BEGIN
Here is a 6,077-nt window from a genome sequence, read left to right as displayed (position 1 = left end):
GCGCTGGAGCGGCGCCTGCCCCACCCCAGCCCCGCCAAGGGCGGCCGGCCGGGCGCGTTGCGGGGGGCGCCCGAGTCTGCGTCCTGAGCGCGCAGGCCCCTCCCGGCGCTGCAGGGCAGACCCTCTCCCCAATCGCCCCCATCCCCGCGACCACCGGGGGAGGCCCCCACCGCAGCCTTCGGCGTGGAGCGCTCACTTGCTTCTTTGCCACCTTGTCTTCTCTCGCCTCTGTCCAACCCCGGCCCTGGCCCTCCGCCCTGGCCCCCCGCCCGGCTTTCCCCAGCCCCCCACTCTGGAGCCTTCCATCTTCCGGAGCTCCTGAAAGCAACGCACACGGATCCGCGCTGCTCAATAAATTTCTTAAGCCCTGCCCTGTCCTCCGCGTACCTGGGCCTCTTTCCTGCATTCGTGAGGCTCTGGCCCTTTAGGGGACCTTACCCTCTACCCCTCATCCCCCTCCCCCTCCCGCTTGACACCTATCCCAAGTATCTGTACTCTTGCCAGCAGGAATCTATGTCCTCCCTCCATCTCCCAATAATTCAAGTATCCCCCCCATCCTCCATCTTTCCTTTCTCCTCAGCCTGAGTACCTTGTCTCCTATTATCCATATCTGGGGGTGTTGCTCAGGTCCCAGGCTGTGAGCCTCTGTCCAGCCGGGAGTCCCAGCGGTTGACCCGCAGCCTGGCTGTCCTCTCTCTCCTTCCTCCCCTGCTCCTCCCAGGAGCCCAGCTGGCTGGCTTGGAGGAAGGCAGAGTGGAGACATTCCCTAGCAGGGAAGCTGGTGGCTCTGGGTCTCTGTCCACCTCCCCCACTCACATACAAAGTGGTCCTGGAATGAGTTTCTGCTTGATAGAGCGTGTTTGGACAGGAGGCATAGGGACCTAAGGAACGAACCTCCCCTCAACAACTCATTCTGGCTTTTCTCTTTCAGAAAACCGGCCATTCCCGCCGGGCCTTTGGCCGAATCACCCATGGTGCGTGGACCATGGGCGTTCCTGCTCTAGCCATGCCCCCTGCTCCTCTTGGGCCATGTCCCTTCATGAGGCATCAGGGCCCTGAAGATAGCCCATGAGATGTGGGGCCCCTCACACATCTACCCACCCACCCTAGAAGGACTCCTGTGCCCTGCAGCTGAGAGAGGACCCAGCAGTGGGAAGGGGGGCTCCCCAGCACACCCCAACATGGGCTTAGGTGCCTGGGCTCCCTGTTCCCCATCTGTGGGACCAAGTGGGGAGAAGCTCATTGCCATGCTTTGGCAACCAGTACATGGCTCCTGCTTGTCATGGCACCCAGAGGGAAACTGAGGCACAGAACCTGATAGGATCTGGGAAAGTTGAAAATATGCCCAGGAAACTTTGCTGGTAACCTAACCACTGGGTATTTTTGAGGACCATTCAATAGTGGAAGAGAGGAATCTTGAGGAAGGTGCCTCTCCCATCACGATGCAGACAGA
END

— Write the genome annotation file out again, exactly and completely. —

Here is a 6,077-nt window from a genome sequence, read left to right as displayed (position 1 = left end):
GCGCTGGAGCGGCGCCTGCCCCACCCCAGCCCCGCCAAGGGCGGCCGGCCGGGCGCGTTGCGGGGGGCGCCCGAGTCTGCGTCCTGAGCGCGCAGGCCCCTCCCGGCGCTGCAGGGCAGACCCTCTCCCCAATCGCCCCCATCCCCGCGACCACCGGGGGAGGCCCCCACCGCAGCCTTCGGCGTGGAGCGCTCACTTGCTTCTTTGCCACCTTGTCTTCTCTCGCCTCTGTCCAACCCCGGCCCTGGCCCTCCGCCCTGGCCCCCCGCCCGGCTTTCCCCAGCCCCCCACTCTGGAGCCTTCCATCTTCCGGAGCTCCTGAAAGCAACGCACACGGATCCGCGCTGCTCAATAAATTTCTTAAGCCCTGCCCTGTCCTCCGCGTACCTGGGCCTCTTTCCTGCATTCGTGAGGCTCTGGCCCTTTAGGGGACCTTACCCTCTACCCCTCATCCCCCTCCCCCTCCCGCTTGACACCTATCCCAAGTATCTGTACTCTTGCCAGCAGGAATCTATGTCCTCCCTCCATCTCCCAATAATTCAAGTATCCCCCCCATCCTCCATCTTTCCTTTCTCCTCAGCCTGAGTACCTTGTCTCCTATTATCCATATCTGGGGGTGTTGCTCAGGTCCCAGGCTGTGAGCCTCTGTCCAGCCGGGAGTCCCAGCGGTTGACCCGCAGCCTGGCTGTCCTCTCTCTCCTTCCTCCCCTGCTCCTCCCAGGAGCCCAGCTGGCTGGCTTGGAGGAAGGCAGAGTGGAGACATTCCCTAGCAGGGAAGCTGGTGGCTCTGGGTCTCTGTCCACCTCCCCCACTCACATACAAAGTGGTCCTGGAATGAGTTTCTGCTTGATAGAGCGTGTTTGGACAGGAGGCATAGGGACCTAAGGAACGAACCTCCCCTCAACAACTCATTCTGGCTTTTCTCTTTCAGAAAACCGGCCATTCCCGCCGGGCCTTTGGCCGAATCACCCATGGTGCGTGGACCATGGGCGTTCCTGCTCTAGCCATGCCCCCTGCTCCTCTTGGGCCATGTCCCTTCATGAGGCATCAGGGCCCTGAAGATAGCCCATGAGATGTGGGGCCCCTCACACATCTACCCACCCACCCTAGAAGGACTCCTGTGCCCTGCAGCTGAGAGAGGACCCAGCAGTGGGAAGGGGGGCTCCCCAGCACACCCCAACATGGGCTTAGGTGCCTGGGCTCCCTGTTCCCCATCTGTGGGACCAAGTGGGGAGAAGCTCATTGCCATGCTTTGGCAACCAGTACATGGCTCCTGCTTGTCATGGCACCCAGAGGGAAACTGAGGCACAGAACCTGATAGGATCTGGGAAAGTTGAAAATATGCCCAGGAAACTTTGCTGGTAACCTAACCACTGGGTATTTTTGAGGACCATTCAATAGTGGAAGAGAGGAATCTTGAGGAAGGTGCCTCTCCCATCACGATGCAGACAGA